who, as a graduate student in Rodney Brooks’s group at MIT, con- structed the robot, is Kismet’s guiding spirit.When she was a little girl, Breazeal writes, she was “captivated and fascinated” by two “compel- ling characters” from the 1977 science fiction film Star Wars, the ro- bots R2-D2 and C-3PO. Now she describes her “dream of a sociable robot:”
Taking R2-D2 and C-3PO as representative instances, a sociable robot is able to communicate and interact with us, understand and even relate to us, in a personal way. It is . . . socially intelligent in a human-like way.We interact with it as if it were a person, and ultimately as a friend.
Breazel argues for the importance of socially intelligent artificial beings, as they enter the human world with potential uses from enter- tainment to healthcare to military applications. Noting that we hu- mans have become competent at social interaction because dealing with each other has been essential to developing a sophisticated hu- man culture, she suggests that people relate better to technology that displays “rich social behavior.” Socially intelligent beings could be- come colleagues with whom we communicate as easily as we do with people, and whom we even like having around.An important part of Breazeal’s thinking is the idea that the right kind of interaction will encourage people to teach a being just as they would teach a human child, with important consequences for the future of artificial beings.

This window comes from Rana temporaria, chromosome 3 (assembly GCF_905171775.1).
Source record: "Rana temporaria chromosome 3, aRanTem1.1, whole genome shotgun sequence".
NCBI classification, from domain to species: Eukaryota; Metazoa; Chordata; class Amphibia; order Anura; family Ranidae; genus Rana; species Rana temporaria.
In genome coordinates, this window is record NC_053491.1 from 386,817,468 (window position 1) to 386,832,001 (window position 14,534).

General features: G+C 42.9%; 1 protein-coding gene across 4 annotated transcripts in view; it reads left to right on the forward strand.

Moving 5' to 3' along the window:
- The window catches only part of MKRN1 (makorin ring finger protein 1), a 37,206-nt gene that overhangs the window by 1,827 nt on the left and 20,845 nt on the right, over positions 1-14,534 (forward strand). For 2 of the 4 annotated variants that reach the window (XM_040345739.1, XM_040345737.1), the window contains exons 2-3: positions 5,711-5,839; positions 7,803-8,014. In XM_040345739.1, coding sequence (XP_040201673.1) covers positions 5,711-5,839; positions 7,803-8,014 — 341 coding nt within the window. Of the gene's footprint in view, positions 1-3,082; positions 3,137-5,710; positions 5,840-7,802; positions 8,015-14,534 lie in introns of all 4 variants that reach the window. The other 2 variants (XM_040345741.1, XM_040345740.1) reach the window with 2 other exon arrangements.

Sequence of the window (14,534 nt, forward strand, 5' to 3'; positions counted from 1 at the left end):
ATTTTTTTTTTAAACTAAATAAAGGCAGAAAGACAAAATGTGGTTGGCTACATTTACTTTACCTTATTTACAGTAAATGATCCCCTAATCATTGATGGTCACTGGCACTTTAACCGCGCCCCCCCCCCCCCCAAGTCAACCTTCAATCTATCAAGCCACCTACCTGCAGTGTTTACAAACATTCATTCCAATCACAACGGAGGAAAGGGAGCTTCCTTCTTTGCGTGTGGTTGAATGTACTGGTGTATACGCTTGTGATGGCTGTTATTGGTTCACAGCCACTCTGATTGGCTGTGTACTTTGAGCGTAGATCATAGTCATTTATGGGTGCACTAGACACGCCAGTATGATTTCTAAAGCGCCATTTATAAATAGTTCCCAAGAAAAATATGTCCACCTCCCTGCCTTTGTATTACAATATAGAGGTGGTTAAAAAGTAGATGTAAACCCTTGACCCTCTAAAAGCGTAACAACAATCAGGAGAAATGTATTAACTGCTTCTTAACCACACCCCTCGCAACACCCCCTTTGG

Social capability has been built into Kismet, which has no body, hands, or legs, only a head and face meant to interact with people through expressive movements and speech, with appropriate use of vision and hearing. As described earlier, the robot has exaggerated, clownlike features—big blue eyes, prominent lips, and conspicuous animal-like ears—which it moves to convey emotional states that people immediately grasp. Kismet does not look human, however. Breazeal chose not to attempt that illusion because an imperfect simu- lation of humanity can be disturbing. Instead, the design suggests a fantasy creature that acts believably human, an approach that has been brought to perfection in Walt Disney’s animated offerings.
Further, Kismet’s looks and behavior were chosen to give the impression that it is young. It has big eyes, and its visual system seeks